MacArthur Park spheres

MacArthur Park spheres

Evidently the birds don’t care about any of that and consider it a haven in the middle of the big city.

Above are images of the artists floating on the water.

MacArthur Park spheres

I watched these two birds for quite a while as they chased each other all over the lake and held each other in death grips, keeping the opponent’s wings pinned under the water. Several times I was sure one of them would drown. But after a while one or the other got tired or decided the lesson had been learned and it was all over

If you are interested in seeing this spectacle, do not delay. I took the Expo Line from Culver City to the Purple Line to MacArthur Park. The park is just across the street from the station. The Red Line stops there too.

All photos and content copyright roslyn m wilkins. Please feel free to pass along this post via email or social media, but if you wish to use some of our images or text outside of the context of this blog, either give full credit to myself and link to One Good Life in Los Angeles, or contact us for proper usage. Thanks!







Reflections in a pond and art gallery

huntington library reflections

On Thursday I took advantage of another free day at the Huntington Library in San Marino. I didn’t take a lot of photos this time as I was concentrating on the art galleries.

huntington library reflections

But while I was waiting for a friend I took these pics of the reflections in the pond (lake?) at the Chinese Gardens.

huntington library reflections

And as much as I love to see the Lotuses in bloom, I’m always fascinated by the dry, brown winter versions of the plants. Just as beautiful in their own way.

huntington library reflections

Before and after catching up with my friend, I wandered through the galleries. Probably the most famous paintings at the Huntington are The Blue Boy, (1770) by Thomas Gainsborough and Thomas Lawrence’s Pinkie (1794). But I can’t say they are my favorites.

In the same gallery are some other stunning portraits from that era by Joshua Reynolds, George Romney and Thomas Gainsborough. I’m really not usually a fan of this kind of painting, but when I spent some time studying each one instead of just breezing by I was stunned by the skill and craftsmanship. I especially enjoyed Anne Killigrew, Mrs. Kirke by Anthony van Dyck (scroll down the page).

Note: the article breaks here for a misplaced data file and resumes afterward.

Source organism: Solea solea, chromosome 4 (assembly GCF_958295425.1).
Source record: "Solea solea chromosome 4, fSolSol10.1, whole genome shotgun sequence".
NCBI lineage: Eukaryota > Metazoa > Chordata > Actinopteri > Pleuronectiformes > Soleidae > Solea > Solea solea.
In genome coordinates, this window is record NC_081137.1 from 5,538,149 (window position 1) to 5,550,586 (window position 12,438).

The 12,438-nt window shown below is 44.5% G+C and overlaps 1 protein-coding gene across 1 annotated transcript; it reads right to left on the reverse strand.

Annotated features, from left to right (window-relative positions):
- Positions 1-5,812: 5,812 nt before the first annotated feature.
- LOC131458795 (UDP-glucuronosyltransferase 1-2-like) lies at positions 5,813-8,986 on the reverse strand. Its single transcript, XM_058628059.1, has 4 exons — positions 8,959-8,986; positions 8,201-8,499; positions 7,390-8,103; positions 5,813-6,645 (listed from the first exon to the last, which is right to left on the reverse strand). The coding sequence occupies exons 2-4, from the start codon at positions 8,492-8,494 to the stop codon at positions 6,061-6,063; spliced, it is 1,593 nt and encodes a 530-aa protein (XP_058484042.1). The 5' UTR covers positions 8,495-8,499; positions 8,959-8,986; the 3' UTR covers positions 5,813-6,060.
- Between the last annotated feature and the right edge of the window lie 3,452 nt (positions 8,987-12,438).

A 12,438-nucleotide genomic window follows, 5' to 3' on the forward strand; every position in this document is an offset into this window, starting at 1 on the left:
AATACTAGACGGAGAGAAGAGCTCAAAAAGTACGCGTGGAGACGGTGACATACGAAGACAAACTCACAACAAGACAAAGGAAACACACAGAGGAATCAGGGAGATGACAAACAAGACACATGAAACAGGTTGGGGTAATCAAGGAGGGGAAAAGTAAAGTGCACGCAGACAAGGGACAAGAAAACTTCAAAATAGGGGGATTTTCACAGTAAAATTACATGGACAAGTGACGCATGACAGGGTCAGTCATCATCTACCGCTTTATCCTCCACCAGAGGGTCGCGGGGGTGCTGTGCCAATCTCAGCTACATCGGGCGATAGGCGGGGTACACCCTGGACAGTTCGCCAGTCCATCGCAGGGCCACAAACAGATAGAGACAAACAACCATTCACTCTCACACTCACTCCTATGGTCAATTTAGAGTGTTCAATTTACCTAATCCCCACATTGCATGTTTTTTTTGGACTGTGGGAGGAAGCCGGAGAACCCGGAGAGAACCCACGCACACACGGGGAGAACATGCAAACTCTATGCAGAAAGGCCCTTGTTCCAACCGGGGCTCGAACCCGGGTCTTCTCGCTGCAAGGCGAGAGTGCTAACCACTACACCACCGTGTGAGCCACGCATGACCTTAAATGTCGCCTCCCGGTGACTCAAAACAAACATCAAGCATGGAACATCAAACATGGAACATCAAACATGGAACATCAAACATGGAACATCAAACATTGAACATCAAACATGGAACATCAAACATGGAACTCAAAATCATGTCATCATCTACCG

There are also some paintings by two of my favorite British artists, J. M. W. Turner and John Constable. On one of my trips to England my friends took me to “Constable Country” so I stood in front of a painting of the Stour, remembering my visit.

I’ll probably wait until the spring when all the flowers are out before my next visit. But since discovering how easy it is to get to the museum by train (although it is quite a trek with three trains and two long walks) AND being able to take advantage of the free days, the Huntington is becoming one of my favorite haunts.

You may be interested in previous posts: In hot water at the Huntington Library and Thirsty afternoon in the desert garden at the Huntington Library.

All photos and content copyright roslyn m wilkins. Please feel free to pass along this post via email or social media, but if you wish to use some of our images or text outside of the context of this blog, either give full credit to myself and link to One Good Life in Los Angeles, or contact us for proper usage. Thanks!